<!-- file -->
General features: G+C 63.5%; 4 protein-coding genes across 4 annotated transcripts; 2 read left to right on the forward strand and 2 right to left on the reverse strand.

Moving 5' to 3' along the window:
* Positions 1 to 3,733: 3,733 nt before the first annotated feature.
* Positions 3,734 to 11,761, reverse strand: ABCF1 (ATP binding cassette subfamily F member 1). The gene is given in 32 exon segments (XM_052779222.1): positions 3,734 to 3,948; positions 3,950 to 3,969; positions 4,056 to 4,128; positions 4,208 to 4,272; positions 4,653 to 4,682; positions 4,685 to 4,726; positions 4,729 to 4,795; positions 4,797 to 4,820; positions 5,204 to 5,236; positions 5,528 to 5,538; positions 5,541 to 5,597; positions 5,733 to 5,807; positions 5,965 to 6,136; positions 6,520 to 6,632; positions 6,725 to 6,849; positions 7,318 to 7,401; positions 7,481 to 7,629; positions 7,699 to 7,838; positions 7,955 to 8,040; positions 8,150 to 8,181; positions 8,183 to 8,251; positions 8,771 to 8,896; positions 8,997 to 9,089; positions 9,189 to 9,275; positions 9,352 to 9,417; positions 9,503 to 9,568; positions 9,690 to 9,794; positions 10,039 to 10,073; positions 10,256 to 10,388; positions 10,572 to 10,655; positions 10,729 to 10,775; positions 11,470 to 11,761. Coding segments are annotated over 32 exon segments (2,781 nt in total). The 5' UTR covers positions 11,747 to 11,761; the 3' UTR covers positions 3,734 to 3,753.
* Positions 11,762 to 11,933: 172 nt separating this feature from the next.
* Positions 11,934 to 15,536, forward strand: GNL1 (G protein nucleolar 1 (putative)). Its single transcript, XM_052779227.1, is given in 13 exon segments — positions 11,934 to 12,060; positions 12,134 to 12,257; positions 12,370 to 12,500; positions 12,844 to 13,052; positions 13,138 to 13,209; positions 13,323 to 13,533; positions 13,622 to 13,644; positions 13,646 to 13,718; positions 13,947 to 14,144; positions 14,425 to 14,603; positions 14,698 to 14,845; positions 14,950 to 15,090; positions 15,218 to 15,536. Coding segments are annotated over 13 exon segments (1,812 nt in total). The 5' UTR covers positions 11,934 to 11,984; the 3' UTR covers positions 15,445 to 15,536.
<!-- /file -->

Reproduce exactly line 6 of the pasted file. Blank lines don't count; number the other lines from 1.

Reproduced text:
* Positions 11,934 to 15,536, forward strand: GNL1 (G protein nucleolar 1 (putative)). Its single transcript, XM_052779227.1, is given in 13 exon segments — positions 11,934 to 12,060; positions 12,134 to 12,257; positions 12,370 to 12,500; positions 12,844 to 13,052; positions 13,138 to 13,209; positions 13,323 to 13,533; positions 13,622 to 13,644; positions 13,646 to 13,718; positions 13,947 to 14,144; positions 14,425 to 14,603; positions 14,698 to 14,845; positions 14,950 to 15,090; positions 15,218 to 15,536. Coding segments are annotated over 13 exon segments (1,812 nt in total). The 5' UTR covers positions 11,934 to 11,984; the 3' UTR covers positions 15,445 to 15,536.